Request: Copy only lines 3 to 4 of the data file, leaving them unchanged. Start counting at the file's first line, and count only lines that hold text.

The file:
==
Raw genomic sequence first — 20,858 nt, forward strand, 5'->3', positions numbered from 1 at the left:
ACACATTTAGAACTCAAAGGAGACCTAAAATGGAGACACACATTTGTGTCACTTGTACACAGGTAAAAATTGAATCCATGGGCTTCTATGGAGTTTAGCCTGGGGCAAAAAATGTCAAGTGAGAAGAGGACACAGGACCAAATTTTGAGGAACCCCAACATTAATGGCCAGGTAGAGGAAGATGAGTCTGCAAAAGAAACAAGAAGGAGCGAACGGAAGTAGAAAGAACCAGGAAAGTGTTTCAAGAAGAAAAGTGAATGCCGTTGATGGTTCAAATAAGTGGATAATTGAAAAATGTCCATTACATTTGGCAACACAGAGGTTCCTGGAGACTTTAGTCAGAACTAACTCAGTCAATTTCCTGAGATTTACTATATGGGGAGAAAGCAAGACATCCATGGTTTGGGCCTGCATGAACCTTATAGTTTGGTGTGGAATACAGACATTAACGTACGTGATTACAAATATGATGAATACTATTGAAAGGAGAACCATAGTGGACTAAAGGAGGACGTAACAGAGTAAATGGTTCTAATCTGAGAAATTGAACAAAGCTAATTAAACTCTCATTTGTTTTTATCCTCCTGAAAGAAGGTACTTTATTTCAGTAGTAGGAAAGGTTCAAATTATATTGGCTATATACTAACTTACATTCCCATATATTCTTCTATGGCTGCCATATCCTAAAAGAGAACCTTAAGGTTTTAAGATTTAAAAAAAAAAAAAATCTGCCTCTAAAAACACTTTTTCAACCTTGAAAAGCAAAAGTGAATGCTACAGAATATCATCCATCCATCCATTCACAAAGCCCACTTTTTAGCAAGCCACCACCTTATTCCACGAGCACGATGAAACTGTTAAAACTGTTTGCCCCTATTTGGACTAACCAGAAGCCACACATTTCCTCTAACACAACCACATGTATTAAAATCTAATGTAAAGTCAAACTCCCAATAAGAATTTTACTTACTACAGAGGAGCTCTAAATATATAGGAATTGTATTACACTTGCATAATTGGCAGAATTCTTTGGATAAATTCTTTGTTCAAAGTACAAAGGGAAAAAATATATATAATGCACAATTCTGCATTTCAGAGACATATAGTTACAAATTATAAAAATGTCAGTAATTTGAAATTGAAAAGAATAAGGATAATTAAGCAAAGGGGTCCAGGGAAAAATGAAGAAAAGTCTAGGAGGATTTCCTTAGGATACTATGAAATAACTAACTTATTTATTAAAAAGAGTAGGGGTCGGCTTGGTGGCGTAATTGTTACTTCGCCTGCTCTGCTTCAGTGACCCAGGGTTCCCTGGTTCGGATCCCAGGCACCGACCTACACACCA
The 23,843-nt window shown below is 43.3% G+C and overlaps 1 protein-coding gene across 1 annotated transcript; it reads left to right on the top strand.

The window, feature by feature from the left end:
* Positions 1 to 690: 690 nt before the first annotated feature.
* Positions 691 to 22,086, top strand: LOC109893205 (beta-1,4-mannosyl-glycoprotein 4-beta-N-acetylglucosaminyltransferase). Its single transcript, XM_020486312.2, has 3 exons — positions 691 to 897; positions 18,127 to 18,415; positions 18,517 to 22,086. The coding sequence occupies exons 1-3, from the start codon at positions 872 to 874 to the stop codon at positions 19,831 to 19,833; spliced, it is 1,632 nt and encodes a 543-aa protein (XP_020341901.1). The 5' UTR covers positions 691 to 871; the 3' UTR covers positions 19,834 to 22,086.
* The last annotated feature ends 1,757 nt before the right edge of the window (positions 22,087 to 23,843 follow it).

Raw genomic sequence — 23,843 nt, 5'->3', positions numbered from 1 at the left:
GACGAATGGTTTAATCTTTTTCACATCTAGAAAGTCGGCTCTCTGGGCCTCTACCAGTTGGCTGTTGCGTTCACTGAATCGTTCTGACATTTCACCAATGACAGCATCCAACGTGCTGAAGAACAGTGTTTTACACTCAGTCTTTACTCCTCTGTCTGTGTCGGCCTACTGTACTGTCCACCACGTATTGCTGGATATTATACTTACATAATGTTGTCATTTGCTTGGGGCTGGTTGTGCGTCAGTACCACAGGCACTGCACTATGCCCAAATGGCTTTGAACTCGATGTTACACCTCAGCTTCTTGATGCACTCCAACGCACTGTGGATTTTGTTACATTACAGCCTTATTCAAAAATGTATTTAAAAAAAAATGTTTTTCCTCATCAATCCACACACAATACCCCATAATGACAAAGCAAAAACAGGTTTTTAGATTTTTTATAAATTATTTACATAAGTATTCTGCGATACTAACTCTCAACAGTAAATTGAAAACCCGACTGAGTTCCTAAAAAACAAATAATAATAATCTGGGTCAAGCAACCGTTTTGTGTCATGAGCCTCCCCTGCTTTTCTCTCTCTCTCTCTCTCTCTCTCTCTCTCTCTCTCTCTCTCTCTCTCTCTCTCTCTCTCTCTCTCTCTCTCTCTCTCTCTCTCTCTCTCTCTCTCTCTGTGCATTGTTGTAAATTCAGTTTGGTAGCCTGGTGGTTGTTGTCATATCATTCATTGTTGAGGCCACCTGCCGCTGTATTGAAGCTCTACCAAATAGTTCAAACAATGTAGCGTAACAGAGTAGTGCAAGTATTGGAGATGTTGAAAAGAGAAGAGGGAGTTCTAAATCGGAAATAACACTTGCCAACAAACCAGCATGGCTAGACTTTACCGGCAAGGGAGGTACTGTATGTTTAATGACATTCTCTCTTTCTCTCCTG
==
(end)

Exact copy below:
The 23,843-nt window shown below is 43.3% G+C and overlaps 1 protein-coding gene across 1 annotated transcript; it reads left to right on the top strand.

The window, feature by feature from the left end: